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The Scriptorium

These Are the Generations

What are these verses doing here? Ruth 4.18-22

Redeemed for Redemption (6)

Pray Psalm 69.13-15

But as for me, my prayer is to You,
O LORD, in the acceptable time;
O God, in the multitude of Your mercy,
Hear me in the truth of Your salvation.
Deliver me out of the mire,
And let me not sink;
Let me be delivered from those who hate me,
And out of the deep waters.
Let not the floodwater overflow me,
Nor let the deep swallow me up;
And let not the pit shut its mouth on me.

Sing Psalm 69.13-15

(Greensleeves: What Child Is This?)
O Lord, we make our prayer to You; receive our words, O Savior!
Let lovingkindness see us through, and answer us with favor!
Lord, lift us above the mire; deliv’rance is our one desire!
Let not the floods conspire to swallow us forever!

Read Ruth 4.18-22

1. What’s different about the form of these verses from the rest of Ruth?

2. Where does this genealogy begin? Where does it end?

Imagine that you are at a poetry reading, and the poet has been narrating a lengthy, well-crafted story, that glides from episode to episode with the clearest, cleanest, and loveliest of poetic devices, building the narrative as it goes. Then, right at the end, the poet breaks into Chaucerian English as a kind of envoi to his story: “Whan that Aprille with his shoures soote/the drogthe of Marche hath perced to the roote…” or something like that, leaving the audience delighted, but scratching their heads. The writer of the book of Ruth is doing something like this in these verses.

The toledoth structure of this coda (“generations” or “genealogy” as NKJV has it) was by David’s time an archaic and unused literary device. However, it was an important tool for linking the progress of God’s covenant in the book of Genesis. The writer employed it here to connect David’s birth with the covenant beginnings of Israel.

Further, Perez, where the lineage begins and whose name means “divided”, was the son of Tamar, a Canaanite woman. Anyone who knew the book of Genesis would have acknowledged her to be a legitimate daughter of the covenant. Thus, the writer anchored David to his roots in a Canaanite woman and the covenant promises of God. But why?

Could it be that this little book of Ruth was written during the seven-year civil war that followed the death of Saul and Jonathan? And could it be that the advocates of a Benjamite dynasty, claiming Saul’s lineage, were arguing against the legitimacy of David on the grounds that he had a Moabitess in his pedigree? Was the book of Ruth a political tract to celebrate the grace of God, legitimize David’s claim to the throne, and persuade the divided tribes to find unity and renewal in their proper, Judah-descended (Gen. 49.8-10) king? Was David to be recognized as the first “Shiloh” – a Hebrew contraction which means, “him whose it is” – the rightful heir of the kingdom of Israel, and the forerunner of the greater King to come?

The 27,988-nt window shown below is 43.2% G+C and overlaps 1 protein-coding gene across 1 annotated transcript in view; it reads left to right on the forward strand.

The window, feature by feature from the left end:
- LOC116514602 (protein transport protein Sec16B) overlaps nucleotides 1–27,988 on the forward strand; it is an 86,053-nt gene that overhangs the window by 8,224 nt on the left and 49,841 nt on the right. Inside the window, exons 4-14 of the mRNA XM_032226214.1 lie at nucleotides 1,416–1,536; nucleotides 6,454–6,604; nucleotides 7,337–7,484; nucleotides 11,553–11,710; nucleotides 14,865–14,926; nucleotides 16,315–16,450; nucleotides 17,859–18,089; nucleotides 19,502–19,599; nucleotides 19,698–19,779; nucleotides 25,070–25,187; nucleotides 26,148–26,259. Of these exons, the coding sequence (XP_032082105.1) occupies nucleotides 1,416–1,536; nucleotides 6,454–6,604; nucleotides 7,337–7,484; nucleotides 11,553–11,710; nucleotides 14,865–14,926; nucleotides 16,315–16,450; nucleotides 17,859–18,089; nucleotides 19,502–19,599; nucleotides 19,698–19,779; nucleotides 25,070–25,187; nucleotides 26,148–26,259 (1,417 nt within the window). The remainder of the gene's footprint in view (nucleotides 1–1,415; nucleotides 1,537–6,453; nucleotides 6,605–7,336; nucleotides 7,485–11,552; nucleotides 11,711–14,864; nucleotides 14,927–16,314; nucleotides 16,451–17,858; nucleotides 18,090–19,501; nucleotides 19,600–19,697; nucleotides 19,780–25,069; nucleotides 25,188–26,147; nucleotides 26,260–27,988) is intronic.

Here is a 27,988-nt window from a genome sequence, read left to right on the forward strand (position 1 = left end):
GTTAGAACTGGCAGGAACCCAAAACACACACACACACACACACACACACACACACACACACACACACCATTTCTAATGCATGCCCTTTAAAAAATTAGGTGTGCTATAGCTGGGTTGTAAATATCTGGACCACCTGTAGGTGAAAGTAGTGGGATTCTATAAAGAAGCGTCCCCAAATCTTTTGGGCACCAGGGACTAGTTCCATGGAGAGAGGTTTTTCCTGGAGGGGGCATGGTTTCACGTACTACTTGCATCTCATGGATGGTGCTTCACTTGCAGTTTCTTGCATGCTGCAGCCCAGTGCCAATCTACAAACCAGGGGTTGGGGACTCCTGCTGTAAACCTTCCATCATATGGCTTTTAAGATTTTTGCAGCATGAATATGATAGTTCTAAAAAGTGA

I think this is very likely. The chaotic period of the book of Judges – where Ruth begins, when there was no king in Israel – resolves through the story of Ruth into the period of covenant renewal under David. The unspoken but quite apparent message is that the grace of God will return to His people through the tribe of Judah, via Boaz and Ruth, in the kingdom promised to David. And it points, through the device of genealogy, to the greater Son of David – the true Shiloh – Who was yet to come.

Treasure Old and New: Matthew 13.52; Psalm 119.162
Many people today have accessed to find out about their heritage. And if David had looked there, this is what he would have found. “Now this is the genealogy…” (vs.18)

Paul expands the possibility of the genealogy to us by saying: “There is neither Jew nor Greek, there is neither slave nor free, there is neither male nor female; for you are all one in Christ Jesus. And if you are Christ’s, then you are Abraham’s seed, and heirs according to the promise” (Gal. 3.28, 29). If.